Geology of Dolomites are something extremely linked. Lot’s of people think of it as an Earth paradise, a singular, great natural phenomenon. The Dolomites are more than a geological reality of the Oriental Alps, more than just a simple rock. From the beaches and the sees, which during about 270 million years where transformed in Dolomia and then - after formed today’s mountains, and then the changes made by man, that beyond eight thousand years walk on the dolomite valleys.
Even other areas of the earth can be classified as Dolomite, but only in these alpine areas the geology of Dolomites has bin so big that makes it so unique. From what once was a warm and tropical see – with a position more South of what it is today – full of life and furrowed from warm sea flows, the mountains that we know today where formed. Small organisms, the corals, could live and multiply in the course of time in what was a gulf called Tetide. And so, as happens even today in the barrier reef of the South sees, these organisms built a huge amount of colonies. With the help of the rocks and with the happenings of volcanic eruptions and various catastrophes that rotated during the course of time, these organisms built up for a thickness of more than two thousand metres on top of a platform of rock.
During many millions of years this layer of rock was reshaped under the thrust of geological phenomenons, emerging and sinking back into the sea. Every single time these phenomenons occurred, happened that nature preserved the traces under a fossil shape.
Around the year 230 million an event still not totally comprehensible made though that many of the calcareous rocks of the alps enriched of magnesium. This event made the chemical compound known today as Dolomia, the origin of the geology of Dolomites. The making of today’s Alps, as for the Dolomites, is though more recent.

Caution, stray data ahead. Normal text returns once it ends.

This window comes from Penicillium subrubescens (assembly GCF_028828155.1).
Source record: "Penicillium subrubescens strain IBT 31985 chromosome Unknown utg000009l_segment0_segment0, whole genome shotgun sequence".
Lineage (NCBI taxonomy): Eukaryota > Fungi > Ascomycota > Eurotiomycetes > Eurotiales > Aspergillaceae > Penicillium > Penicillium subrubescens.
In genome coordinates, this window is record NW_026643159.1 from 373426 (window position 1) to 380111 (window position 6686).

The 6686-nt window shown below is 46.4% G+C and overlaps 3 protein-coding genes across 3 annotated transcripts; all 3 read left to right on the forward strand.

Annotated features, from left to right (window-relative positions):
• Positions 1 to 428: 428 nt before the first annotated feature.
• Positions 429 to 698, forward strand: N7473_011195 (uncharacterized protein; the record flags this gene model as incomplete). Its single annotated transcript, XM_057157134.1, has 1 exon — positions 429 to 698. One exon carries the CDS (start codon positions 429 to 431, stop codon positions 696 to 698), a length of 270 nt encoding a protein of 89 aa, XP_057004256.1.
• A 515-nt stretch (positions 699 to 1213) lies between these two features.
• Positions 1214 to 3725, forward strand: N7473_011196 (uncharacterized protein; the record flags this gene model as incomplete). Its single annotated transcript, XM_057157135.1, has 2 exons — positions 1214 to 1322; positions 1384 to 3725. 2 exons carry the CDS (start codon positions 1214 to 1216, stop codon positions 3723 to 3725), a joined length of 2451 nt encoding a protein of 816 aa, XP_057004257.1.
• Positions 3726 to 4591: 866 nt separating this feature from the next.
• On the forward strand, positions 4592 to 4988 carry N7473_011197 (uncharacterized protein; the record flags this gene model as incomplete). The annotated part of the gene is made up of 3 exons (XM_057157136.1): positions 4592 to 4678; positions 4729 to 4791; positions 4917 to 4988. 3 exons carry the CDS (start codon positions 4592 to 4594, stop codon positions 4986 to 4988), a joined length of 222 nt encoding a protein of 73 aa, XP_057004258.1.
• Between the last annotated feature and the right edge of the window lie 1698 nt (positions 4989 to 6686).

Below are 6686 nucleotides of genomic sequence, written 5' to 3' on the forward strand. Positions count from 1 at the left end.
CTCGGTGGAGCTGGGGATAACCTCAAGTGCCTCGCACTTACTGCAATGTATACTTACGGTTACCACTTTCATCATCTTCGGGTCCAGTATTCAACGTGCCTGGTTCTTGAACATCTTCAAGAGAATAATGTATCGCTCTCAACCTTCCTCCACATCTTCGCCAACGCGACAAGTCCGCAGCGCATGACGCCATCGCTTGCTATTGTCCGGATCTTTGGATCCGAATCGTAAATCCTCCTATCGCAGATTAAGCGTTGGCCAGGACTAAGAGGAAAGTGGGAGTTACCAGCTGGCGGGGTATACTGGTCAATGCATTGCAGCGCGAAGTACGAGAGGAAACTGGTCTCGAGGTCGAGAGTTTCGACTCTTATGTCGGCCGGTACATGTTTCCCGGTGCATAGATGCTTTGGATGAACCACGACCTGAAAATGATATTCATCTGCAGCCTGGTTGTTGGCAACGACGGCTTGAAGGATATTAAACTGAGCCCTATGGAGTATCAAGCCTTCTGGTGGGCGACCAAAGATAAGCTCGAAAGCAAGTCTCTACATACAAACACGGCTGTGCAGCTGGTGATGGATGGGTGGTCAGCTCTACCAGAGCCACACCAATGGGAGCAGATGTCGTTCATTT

About 100 million years ago the African platform started moving North approaching to the European one. Between these two enormous platforms there where smaller ones like the Adriatic platform. There was an irregular moving of the two larger ones and so the Adriatic platform, between forty and fifty millions of years ago, under an enormous pressure, raised up until the making of today’s alpine chain and the Dolomites. During other millions of years many more natural factors helped and carving the Dolomites, wind and rain, and also the ice age have made the mountains as we see them today and we can appreciate by Dolomites Climbing.
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Not a long time ago these mountains where called as we know them today: Dolomite. In 1788 the French mineralogist Déodat Tancréde de Dolomieu gave his name to these Mountains. He identified the chemical compound of the alpine rocks, discovering that the mineral of which they are made of is the calcium magnesium carbonate.
distinguished the Dolomite from the more common limestone and he had the
scientific proof when he sent twelve mineral samples to Nicolas De Saussure. So the mineralogist definitely gave the finding of this new rock to Dolomieu. The year before the Verona Giovanni Arduino had identified a different kind of carbonate than the limestone, but certainly the results of his research and accurate descriptions of the mineral did prevail the name of the French geologist.